The latest data released today (25 March) by the Office for National Statistics (ONS) shows non-food stores sales volumes rose by 0.6% in February, compared to the prior month, with strong growth in clothing stores at 13.2% and department stores up 1.3%.
Overall, retail sales volumes fell by 0.3% in February following a rise of 1.9% (unrevised) in January. Sales volumes were 3.7% above their pre-coronavirus February 2020 levels.
Meanwhile, the proportion of retail sales online fell to 27.8% in February, its lowest proportion since March 2020 (22.7%), continuing a broad downward trend since its peak in February of last year (37.7%).
Despite the ongoing trend, the proportion of sales made online is still above its level of 20% in February 2020 before the pandemic.
Online spending values were also down during the month, declining by 0.7% when compared with January, with falls in all sub-sectors apart from clothing stores which increased by 0.7%.
February clothing uptick
Jacqui Baker, partner and head of retail at RSM UK, says despite restrictions easing and more commuters returning to the office, multiple February storms battered the UK and dampened consumer spending as retail sales fell by 0.3%. Despite the overall fall, clothing sales were up by 13.2%, she adds.
“The February data shows a snapshot in time, and the geopolitical and global economic landscape has now changed – accelerating the cost of living crisis through soaring energy prices, increased interest rates and further pressure on commodities adding to price inflation. As household budgets feel the squeeze, the competition for spend has also increased.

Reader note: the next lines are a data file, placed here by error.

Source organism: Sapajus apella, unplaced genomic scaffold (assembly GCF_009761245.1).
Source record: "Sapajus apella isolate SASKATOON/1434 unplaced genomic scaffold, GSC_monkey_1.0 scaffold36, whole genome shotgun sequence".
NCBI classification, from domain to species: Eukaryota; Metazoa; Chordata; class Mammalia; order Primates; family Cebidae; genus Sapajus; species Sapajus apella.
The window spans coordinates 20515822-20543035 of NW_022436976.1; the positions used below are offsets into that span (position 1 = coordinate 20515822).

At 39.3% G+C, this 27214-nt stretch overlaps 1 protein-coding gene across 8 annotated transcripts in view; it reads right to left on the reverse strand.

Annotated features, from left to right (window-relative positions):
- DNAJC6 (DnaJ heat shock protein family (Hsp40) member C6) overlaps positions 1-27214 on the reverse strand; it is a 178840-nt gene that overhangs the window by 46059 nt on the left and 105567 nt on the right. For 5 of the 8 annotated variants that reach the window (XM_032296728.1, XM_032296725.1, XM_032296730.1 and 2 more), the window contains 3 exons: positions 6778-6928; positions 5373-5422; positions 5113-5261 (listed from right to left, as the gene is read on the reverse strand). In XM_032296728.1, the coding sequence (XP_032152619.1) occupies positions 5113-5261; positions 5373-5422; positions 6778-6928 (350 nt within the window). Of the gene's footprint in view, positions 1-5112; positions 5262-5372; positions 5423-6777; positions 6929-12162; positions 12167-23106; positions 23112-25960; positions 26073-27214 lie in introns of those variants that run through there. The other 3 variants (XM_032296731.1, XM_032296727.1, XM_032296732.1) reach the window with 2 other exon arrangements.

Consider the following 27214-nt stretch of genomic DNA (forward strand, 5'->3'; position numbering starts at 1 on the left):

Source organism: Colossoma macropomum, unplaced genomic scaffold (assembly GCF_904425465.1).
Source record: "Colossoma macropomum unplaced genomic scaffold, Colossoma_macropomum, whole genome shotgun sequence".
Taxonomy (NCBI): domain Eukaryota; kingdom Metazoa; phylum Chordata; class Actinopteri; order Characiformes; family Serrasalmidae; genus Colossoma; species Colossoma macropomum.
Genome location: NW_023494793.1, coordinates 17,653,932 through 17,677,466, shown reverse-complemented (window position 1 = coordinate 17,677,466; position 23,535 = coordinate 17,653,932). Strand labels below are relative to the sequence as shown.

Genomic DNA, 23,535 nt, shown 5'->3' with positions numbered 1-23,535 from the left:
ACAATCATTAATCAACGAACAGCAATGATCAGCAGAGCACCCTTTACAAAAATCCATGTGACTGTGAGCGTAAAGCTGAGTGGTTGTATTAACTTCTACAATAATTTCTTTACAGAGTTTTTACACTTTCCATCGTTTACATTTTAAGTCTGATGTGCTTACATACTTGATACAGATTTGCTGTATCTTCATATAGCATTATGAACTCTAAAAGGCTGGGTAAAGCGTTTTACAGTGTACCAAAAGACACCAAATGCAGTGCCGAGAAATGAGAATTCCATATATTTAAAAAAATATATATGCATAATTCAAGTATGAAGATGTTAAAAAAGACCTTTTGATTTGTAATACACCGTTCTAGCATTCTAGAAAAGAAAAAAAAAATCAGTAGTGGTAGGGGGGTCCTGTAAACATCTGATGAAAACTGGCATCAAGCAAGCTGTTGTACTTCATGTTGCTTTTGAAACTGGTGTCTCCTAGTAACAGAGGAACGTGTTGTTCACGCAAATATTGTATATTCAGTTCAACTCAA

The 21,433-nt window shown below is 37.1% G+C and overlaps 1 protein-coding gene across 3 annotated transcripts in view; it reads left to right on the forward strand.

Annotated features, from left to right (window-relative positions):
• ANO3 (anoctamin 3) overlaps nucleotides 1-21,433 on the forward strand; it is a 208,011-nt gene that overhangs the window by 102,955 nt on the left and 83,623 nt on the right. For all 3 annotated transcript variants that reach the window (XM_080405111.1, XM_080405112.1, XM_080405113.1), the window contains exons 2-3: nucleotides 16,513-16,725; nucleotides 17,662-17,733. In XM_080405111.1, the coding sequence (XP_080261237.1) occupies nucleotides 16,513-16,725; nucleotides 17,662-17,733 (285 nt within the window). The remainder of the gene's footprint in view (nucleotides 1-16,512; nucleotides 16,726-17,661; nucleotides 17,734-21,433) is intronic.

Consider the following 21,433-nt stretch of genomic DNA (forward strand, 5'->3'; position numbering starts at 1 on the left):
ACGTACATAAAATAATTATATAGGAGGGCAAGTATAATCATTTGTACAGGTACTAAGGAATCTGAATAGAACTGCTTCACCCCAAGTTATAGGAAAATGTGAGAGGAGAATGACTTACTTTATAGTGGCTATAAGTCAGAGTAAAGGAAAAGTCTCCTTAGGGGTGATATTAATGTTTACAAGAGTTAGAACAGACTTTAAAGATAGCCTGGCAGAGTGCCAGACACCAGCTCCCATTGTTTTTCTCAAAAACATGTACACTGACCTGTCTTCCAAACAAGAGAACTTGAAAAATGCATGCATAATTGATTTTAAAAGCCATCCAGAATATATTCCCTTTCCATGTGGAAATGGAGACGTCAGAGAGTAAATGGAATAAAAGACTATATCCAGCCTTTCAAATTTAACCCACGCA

“These headwinds – coupled with increased staff costs; rates and VAT reliefs coming to an end; and an increased payroll headache following the Spring Statement to increase the national insurance threshold in July – all present a challenge for retailers at a time when consumers will be tightening their belts.
“Introducing urgent business rates reform in this week’s Spring Statement would have been a welcome boost for retailers, but the Chancellor missed the opportunity, again, to rebalance the playing field and ensure retailers are paying the fair amount.
“Set against this backdrop, Baker says it’s no surprise that retailers are innovating.
“Brands are looking to diversify and branch out into market towns and coastal cities, as well as key city centre locations – adapting to new ways of working post-Covid and making the most of increased footfall in these areas to support their post-pandemic recovery.”
Meanwhile, Oliver Vernon-Harcourt, head of retail at Deloitte, notes February’s subdued retail sales reflect declining consumer confidence as price increases continue to erode consumer spending power.
“The rising cost of energy, food and fuel saw sales values rise 0.7% month-on-month. At the same time, sales volumes fell 0.3% over the same period, a sign that some consumers have started to buy less in response to growing inflationary pressures,” he says.
“Rising inflation is coming at a time when retailers are still contending with supply chain disruptions and other cost pressures. The result is uncertainty for both consumers and retailers, who may be reconsidering how they will allocate their spend for the rest of the year.”
Vernon-Harcourt adds consumer sentiment is likely to be challenged in the coming months as the cost of living rises. However, some consumers may be better positioned than others, in some cases through accumulated savings over the course of the pandemic.
“With price rises predominantly impacting essential categories, it is the low- and middle-income households that will be hit the hardest. Retailers will need to meet consumers’ expectations through providing the right product ranges and availability.”
UK clothing store sales volumes in January dropped 5% on the month prior and were 12.6% below pre-pandemic levels in February 2020.